Should You Get a Tattoo?


The arrival of warm and hot weather means people reveal more and more skin, and all that nakedness also means we see a lot more tattoos. At one time, it was common to see tattoos on sailors (my dad had one!), motorcycle riders, gangs, and other “bad boy” types. Now soccer moms, bank managers, healthcare professionals, and even kids are sporting the inked look.

What is a tattoo?

A tattoo is a series of puncture wounds that extend into the second layer of skin (dermis) and are filled with ink to create a design or word(s). Because the cells in the dermis are extremely stable, a tattoo is essentially permanent. (Sometimes tattoos can be removed successfully; more on that later.)

Tattoos have been around since ancient times, as archaeologists have discovered the body decorations on mummies. Various peoples around the world have and continue to get the skin designs for cultural, religious/spiritual, or social reasons.

Read about temporary tattoos

According to a 2012 Harris Poll, 21 percent of adults in the United States have at least one tattoo, which is up from 14 percent reported in a 2008 poll. If you are 30 to 39 years old, you are in the age group most likely to have this body art (38 percent). Believe it or not, women are more likely than men (23% vs. 19%) to have a tattoo.

Why do people get tattoos? According to the poll, 30 percent say it makes them feel sexier, while 25 percent feel more rebellious and 21 percent say it makes them feel strong or attractive.

Getting a tattoo

Although tattoos used to be done manually by making a puncture with a needle and then injecting the ink into each site, most designs are now done using a handheld electric device. The machine consists of a sterilized needle at one end and several tubes containing ink. The tattoo artist uses a foot switch to power the device and inject the ink about 1 millimeter into the skin. It’s critical to get the depth correct; not deep enough will result in a tattoo that looks ragged, while going too deep can be painful and cause bleeding.

Pain and bleeding are not the only risks you face if you decide to get a tattoo. Another is the risk of infection from nonsterile needles and/or a nonsterile salon environment. No one should get a tattoo unless the artist is a licensed practitioner who uses disposable needles, gloves, and masks and sterilizes all the equipment in an autoclave. Also check with your state or local health department for any possible complaints against the tattoo salon.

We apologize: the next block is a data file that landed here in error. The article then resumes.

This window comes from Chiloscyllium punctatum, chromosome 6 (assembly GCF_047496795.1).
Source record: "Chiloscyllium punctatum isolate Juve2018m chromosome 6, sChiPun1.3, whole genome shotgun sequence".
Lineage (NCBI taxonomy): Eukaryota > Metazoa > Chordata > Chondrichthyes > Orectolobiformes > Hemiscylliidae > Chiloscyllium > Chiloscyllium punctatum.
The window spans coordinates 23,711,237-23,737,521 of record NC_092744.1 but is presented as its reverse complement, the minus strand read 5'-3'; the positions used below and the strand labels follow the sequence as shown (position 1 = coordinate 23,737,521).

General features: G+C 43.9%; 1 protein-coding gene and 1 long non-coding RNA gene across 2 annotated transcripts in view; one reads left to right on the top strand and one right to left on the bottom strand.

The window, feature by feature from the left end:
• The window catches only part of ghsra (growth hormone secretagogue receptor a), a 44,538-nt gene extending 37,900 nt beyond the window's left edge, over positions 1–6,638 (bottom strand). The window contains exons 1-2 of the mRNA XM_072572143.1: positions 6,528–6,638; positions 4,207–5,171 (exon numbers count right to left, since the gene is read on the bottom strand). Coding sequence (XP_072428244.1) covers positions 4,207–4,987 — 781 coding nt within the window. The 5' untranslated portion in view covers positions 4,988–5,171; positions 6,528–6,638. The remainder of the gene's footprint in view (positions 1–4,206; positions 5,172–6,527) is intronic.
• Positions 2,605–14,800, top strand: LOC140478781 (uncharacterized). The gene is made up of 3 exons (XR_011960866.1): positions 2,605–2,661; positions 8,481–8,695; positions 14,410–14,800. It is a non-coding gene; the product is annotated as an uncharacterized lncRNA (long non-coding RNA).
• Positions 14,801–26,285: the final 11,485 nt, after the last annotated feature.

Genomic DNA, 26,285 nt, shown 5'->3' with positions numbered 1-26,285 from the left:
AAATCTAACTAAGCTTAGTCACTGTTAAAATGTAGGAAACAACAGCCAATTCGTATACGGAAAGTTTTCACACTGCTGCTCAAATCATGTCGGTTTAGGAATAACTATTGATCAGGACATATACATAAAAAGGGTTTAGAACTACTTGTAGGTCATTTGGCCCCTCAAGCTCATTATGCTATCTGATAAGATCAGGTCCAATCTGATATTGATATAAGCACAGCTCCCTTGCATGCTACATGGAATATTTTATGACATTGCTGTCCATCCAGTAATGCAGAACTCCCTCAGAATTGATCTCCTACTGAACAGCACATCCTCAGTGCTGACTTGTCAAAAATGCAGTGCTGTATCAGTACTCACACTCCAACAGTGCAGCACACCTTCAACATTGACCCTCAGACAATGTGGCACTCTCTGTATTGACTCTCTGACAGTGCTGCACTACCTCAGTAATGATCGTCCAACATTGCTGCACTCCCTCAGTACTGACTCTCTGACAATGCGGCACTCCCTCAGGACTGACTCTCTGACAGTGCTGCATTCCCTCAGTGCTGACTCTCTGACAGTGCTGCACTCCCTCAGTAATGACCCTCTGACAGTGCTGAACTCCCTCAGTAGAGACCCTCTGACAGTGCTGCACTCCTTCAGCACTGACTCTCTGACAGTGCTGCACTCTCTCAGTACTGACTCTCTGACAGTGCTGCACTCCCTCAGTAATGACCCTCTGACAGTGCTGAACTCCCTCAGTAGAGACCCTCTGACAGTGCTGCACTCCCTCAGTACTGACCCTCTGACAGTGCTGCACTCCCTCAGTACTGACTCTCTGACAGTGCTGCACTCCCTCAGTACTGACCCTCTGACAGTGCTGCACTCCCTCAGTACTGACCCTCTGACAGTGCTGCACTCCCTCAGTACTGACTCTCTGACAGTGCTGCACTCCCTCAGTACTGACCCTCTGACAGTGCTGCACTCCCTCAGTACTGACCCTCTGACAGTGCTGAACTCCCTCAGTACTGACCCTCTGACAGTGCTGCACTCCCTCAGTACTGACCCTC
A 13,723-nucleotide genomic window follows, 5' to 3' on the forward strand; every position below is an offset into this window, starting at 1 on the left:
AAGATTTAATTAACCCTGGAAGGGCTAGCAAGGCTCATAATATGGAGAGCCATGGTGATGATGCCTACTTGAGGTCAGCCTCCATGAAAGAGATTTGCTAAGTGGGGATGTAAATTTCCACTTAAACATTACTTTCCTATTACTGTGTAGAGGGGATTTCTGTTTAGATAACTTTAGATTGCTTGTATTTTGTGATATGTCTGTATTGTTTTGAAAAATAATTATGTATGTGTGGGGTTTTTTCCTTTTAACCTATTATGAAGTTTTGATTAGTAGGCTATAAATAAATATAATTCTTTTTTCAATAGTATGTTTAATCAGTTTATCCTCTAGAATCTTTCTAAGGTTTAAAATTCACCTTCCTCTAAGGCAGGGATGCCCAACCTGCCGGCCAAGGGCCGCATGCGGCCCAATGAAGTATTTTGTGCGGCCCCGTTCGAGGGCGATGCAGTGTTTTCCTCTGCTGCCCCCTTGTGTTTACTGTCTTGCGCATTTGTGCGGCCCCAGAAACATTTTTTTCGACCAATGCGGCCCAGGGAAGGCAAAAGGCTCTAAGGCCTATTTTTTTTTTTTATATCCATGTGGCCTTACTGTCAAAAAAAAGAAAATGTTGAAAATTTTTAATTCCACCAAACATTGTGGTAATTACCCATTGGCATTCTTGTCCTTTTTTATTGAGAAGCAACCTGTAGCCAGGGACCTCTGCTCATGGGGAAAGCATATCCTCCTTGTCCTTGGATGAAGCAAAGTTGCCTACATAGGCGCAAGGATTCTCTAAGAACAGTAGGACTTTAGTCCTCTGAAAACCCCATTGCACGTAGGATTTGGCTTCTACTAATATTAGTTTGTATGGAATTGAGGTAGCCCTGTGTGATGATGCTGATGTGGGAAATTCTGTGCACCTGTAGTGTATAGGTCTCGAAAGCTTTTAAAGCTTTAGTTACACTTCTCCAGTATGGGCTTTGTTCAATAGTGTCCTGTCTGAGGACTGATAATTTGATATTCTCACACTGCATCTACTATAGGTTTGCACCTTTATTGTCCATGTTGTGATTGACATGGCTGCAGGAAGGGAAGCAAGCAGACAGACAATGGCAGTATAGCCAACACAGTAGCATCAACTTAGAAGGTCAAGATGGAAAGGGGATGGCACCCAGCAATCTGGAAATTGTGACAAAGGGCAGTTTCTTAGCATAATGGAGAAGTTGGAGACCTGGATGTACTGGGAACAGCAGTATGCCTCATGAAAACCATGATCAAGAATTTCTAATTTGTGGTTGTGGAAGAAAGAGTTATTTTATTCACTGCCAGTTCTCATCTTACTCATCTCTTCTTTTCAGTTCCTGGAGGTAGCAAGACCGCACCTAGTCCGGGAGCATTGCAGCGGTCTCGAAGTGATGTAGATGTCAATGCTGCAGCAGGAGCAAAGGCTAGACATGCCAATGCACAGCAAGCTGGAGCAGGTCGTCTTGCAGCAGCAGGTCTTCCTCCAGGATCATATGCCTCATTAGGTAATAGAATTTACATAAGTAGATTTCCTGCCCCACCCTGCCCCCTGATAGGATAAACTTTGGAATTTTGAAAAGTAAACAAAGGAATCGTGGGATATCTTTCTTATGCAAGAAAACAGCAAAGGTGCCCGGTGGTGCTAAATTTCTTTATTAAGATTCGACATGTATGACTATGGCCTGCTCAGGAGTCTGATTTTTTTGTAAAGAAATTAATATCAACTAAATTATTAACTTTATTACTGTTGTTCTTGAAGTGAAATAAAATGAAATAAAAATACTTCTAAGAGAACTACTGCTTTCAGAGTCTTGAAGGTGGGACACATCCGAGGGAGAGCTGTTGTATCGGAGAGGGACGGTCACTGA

Make sure you are up to date on your tetanus and hepatitis immunizations before you make that tattoo appointment. If you have any type of bleeding or blood disorder, you should talk to your healthcare provider before getting a tattoo.

Even if the tattoo needles and the salon are spotless, there is also the risk of getting a bacterial infection from tattoo ink that is contaminated before it even reaches the salon. Research has shown that nontuberculous Mycobacteria, such as M. chelonae, has been found in tattoo inks and can cause various types of difficult-to-treat infections, vision problems, and lung disease. Signs of infection include tenderness and severe redness around the tattoo, changes in skin color adjacent to the tattoo, and pus.

Some people are allergic to the tattoo inks. In addition, if you have a skin condition such as eczema or psoriasis, you run the risk of experiencing a flare-up after getting a tattoo.

Read about skin care and health

Lastly, regard a tattoo as a permanent cosmetic procedure. Do you want Paul’s name on your chest or a dragon on your arm for the rest of your life? Although laser treatments can be somewhat effective, there is no guarantee any tattoo can be removed completely or that there will not be some residual scar tissue. Other side effects can include infection and a good chance that the skin where the tattoo used to be changing color—either darker or lighter than the surrounding skin.

Success depends on factors such as the age of the tattoo, its size, the colors used, and the types of inks injected. Tattoo removal usually requires several visits (depending on the size and complexity of the tattoo) over a period of months and can be quite expensive.

So, should you get a tattoo? Weigh the risks, consider the long-term consequences, and talk to your healthcare provider. If the answer is still yes, then be sure you find a licensed professional who maintains a sterile salon and procedures. You also might want to think about getting a henna tattoo, which is not permanent. (That’s another article!)

Image: Yu-Cheng Hsiao



By Deborah Mitchell| June 25, 2014
Categories:  Care

About the Author

Deborah Mitchell

Deborah Mitchell

Deborah is a freelance health writer who is passionate about animals and the environment. She has authored, co-authored, and written more than 50 books and thousands of articles on a wide range of topics. Currently she lives in Tucson, Arizona. Visit her at deborahmitchellbooks.com.



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